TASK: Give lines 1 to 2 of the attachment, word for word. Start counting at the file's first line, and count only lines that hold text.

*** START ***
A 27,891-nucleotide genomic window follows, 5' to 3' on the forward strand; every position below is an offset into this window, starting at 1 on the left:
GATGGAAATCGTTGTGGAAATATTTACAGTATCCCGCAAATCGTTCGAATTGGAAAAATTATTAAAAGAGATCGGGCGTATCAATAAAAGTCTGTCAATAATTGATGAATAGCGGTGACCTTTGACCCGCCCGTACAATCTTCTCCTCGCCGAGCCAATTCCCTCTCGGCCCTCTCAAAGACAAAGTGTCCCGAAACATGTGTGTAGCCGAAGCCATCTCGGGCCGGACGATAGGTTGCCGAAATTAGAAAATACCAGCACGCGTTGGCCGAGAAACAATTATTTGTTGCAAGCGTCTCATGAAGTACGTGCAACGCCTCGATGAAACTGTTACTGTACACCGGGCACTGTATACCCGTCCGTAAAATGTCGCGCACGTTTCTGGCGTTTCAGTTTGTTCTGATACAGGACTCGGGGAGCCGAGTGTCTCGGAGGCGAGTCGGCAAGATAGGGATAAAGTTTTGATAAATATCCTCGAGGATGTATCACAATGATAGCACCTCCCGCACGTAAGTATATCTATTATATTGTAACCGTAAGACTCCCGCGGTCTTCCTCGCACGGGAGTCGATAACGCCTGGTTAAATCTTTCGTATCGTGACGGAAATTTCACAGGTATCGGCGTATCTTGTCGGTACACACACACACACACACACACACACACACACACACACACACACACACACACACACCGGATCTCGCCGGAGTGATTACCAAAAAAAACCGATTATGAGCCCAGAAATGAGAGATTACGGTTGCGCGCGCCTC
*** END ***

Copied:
A 27,891-nucleotide genomic window follows, 5' to 3' on the forward strand; every position below is an offset into this window, starting at 1 on the left:
GATGGAAATCGTTGTGGAAATATTTACAGTATCCCGCAAATCGTTCGAATTGGAAAAATTATTAAAAGAGATCGGGCGTATCAATAAAAGTCTGTCAATAATTGATGAATAGCGGTGACCTTTGACCCGCCCGTACAATCTTCTCCTCGCCGAGCCAATTCCCTCTCGGCCCTCTCAAAGACAAAGTGTCCCGAAACATGTGTGTAGCCGAAGCCATCTCGGGCCGGACGATAGGTTGCCGAAATTAGAAAATACCAGCACGCGTTGGCCGAGAAACAATTATTTGTTGCAAGCGTCTCATGAAGTACGTGCAACGCCTCGATGAAACTGTTACTGTACACCGGGCACTGTATACCCGTCCGTAAAATGTCGCGCACGTTTCTGGCGTTTCAGTTTGTTCTGATACAGGACTCGGGGAGCCGAGTGTCTCGGAGGCGAGTCGGCAAGATAGGGATAAAGTTTTGATAAATATCCTCGAGGATGTATCACAATGATAGCACCTCCCGCACGTAAGTATATCTATTATATTGTAACCGTAAGACTCCCGCGGTCTTCCTCGCACGGGAGTCGATAACGCCTGGTTAAATCTTTCGTATCGTGACGGAAATTTCACAGGTATCGGCGTATCTTGTCGGTACACACACACACACACACACACACACACACACACACACACACACACACACACACACCGGATCTCGCCGGAGTGATTACCAAAAAAAACCGATTATGAGCCCAGAAATGAGAGATTACGGTTGCGCGCGCCTC